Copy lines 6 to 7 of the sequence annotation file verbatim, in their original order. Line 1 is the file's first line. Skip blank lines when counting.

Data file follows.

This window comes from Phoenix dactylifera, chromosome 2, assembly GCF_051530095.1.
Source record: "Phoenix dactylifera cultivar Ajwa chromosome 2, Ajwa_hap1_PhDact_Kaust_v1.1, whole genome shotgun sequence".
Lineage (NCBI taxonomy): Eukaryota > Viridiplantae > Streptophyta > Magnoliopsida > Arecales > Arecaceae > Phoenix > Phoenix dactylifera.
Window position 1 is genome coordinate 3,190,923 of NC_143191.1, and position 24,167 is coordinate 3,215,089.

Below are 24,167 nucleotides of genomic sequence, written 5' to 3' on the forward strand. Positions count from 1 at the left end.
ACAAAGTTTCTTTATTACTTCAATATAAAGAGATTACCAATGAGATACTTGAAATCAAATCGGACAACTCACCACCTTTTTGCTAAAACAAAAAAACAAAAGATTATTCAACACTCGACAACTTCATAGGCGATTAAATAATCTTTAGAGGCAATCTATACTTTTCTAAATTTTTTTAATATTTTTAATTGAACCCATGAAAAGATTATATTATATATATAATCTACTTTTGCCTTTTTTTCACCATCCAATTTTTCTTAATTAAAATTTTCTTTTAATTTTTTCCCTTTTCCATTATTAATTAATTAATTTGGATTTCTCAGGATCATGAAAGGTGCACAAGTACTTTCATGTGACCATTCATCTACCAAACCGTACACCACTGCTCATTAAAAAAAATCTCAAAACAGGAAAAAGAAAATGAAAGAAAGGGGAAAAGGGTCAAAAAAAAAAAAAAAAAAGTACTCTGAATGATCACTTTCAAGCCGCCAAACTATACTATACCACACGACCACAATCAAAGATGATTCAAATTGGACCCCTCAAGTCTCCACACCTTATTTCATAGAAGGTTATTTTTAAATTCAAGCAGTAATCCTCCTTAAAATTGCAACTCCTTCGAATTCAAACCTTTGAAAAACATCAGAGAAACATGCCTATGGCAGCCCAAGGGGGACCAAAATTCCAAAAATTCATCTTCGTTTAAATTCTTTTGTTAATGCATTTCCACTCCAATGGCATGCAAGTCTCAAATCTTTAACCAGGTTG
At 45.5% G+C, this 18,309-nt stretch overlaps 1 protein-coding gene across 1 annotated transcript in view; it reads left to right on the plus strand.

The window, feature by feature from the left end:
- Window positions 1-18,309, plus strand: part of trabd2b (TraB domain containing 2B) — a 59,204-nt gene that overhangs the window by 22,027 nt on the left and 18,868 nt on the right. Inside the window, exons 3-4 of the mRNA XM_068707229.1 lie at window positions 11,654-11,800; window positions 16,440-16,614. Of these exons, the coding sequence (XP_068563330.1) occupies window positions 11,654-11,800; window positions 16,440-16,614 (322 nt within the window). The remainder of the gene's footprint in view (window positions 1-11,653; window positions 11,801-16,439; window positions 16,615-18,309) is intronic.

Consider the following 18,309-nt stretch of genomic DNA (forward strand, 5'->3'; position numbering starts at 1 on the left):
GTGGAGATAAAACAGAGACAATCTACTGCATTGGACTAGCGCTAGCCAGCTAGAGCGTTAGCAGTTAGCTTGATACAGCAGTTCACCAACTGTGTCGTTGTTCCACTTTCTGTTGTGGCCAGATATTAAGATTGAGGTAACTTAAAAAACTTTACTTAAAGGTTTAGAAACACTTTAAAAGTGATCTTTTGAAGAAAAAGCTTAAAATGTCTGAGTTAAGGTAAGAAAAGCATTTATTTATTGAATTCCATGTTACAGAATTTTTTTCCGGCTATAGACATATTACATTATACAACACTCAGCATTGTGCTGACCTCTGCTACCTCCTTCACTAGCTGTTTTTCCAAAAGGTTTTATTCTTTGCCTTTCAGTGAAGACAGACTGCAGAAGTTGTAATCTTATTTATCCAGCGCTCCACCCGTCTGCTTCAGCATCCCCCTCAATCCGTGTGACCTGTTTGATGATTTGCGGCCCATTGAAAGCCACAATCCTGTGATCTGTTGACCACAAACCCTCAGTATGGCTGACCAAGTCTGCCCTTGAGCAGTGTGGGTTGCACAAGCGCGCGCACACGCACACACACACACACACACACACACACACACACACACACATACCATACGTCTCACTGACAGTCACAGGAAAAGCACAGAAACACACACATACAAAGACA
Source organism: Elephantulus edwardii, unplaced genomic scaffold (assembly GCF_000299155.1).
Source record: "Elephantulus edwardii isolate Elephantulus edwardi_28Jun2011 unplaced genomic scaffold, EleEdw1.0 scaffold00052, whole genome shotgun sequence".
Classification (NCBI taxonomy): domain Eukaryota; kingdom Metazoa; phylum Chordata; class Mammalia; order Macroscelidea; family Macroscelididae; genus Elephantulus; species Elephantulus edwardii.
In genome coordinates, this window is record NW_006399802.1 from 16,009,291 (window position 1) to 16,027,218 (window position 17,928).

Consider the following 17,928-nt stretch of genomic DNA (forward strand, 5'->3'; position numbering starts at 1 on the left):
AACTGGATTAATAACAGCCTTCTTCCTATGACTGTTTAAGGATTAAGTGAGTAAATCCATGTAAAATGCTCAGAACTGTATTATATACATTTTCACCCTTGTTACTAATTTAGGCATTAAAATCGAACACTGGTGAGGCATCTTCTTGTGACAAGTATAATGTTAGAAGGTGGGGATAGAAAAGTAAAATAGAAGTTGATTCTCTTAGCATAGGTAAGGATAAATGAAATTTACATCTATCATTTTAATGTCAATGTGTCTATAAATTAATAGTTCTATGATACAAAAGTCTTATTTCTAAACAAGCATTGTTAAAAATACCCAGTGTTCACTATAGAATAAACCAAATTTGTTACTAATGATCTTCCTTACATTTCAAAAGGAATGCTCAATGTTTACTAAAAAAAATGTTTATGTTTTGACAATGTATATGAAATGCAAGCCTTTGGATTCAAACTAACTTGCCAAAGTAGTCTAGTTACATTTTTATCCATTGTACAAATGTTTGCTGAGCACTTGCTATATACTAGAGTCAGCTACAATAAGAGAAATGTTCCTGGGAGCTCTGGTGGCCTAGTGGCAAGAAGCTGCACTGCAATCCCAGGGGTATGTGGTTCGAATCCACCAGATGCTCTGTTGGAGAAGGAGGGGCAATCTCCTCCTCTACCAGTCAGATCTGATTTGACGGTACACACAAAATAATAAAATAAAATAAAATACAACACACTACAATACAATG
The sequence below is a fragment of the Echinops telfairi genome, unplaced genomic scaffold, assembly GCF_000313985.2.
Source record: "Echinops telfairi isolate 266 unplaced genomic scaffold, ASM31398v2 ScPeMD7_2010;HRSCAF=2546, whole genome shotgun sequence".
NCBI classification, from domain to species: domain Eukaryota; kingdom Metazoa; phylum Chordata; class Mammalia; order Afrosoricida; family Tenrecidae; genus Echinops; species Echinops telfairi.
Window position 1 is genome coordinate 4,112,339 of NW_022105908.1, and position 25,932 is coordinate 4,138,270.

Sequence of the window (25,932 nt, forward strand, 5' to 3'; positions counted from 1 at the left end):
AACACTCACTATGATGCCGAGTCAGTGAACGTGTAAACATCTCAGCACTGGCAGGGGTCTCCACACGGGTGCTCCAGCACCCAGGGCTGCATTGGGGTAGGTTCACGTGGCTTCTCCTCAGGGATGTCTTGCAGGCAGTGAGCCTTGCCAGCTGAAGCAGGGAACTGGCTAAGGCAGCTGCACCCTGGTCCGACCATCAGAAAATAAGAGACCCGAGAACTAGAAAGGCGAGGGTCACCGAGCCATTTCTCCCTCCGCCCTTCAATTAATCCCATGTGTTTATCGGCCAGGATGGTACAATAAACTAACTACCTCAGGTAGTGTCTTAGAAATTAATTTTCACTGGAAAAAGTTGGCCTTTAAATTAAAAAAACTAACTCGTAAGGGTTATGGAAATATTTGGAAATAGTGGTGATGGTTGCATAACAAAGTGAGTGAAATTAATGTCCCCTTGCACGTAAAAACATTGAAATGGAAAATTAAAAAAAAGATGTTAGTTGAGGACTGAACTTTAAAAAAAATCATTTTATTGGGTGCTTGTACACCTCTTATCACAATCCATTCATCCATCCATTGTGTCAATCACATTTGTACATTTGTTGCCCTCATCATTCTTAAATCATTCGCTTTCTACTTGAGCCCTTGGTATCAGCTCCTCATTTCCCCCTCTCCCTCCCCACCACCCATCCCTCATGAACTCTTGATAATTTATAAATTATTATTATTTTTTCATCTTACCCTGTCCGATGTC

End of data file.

ACAAAGTTTCTTTATTACTTCAATATAAAGAGATTACCAATGAGATACTTGAAATCAAATCGGACAACTCACCACCTTTTTGCTAAAACAAAAAAACAAAAGATTATTCAACACTCGACAACTTCATAGGCGATTAAATAATCTTTAGAGGCAATCTATACTTTTCTAAATTTTTTTAATATTTTTAATTGAACCCATGAAAAGATTATATTATATATATAATCTACTTTTGCCTTTTTTTCACCATCCAATTTTTCTTAATTAAAATTTTCTTTTAATTTTTTCCCTTTTCCATTATTAATTAATTAATTTGGATTTCTCAGGATCATGAAAGGTGCACAAGTACTTTCATGTGACCATTCATCTACCAAACCGTACACCACTGCTCATTAAAAAAAATCTCAAAACAGGAAAAAGAAAATGAAAGAAAGGGGAAAAGGGTCAAAAAAAAAAAAAAAAAAGTACTCTGAATGATCACTTTCAAGCCGCCAAACTATACTATACCACACGACCACAATCAAAGATGATTCAAATTGGACCCCTCAAGTCTCCACACCTTATTTCATAGAAGGTTATTTTTAAATTCAAGCAGTAATCCTCCTTAAAATTGCAACTCCTTCGAATTCAAACCTTTGAAAAACATCAGAGAAACATGCCTATGGCAGCCCAAGGGGGACCAAAATTCCAAAAATTCATCTTCGTTTAAATTCTTTTGTTAATGCATTTCCACTCCAATGGCATGCAAGTCTCAAATCTTTAACCAGGTTG
At 45.5% G+C, this 18,309-nt stretch overlaps 1 protein-coding gene across 1 annotated transcript in view; it reads left to right on the plus strand.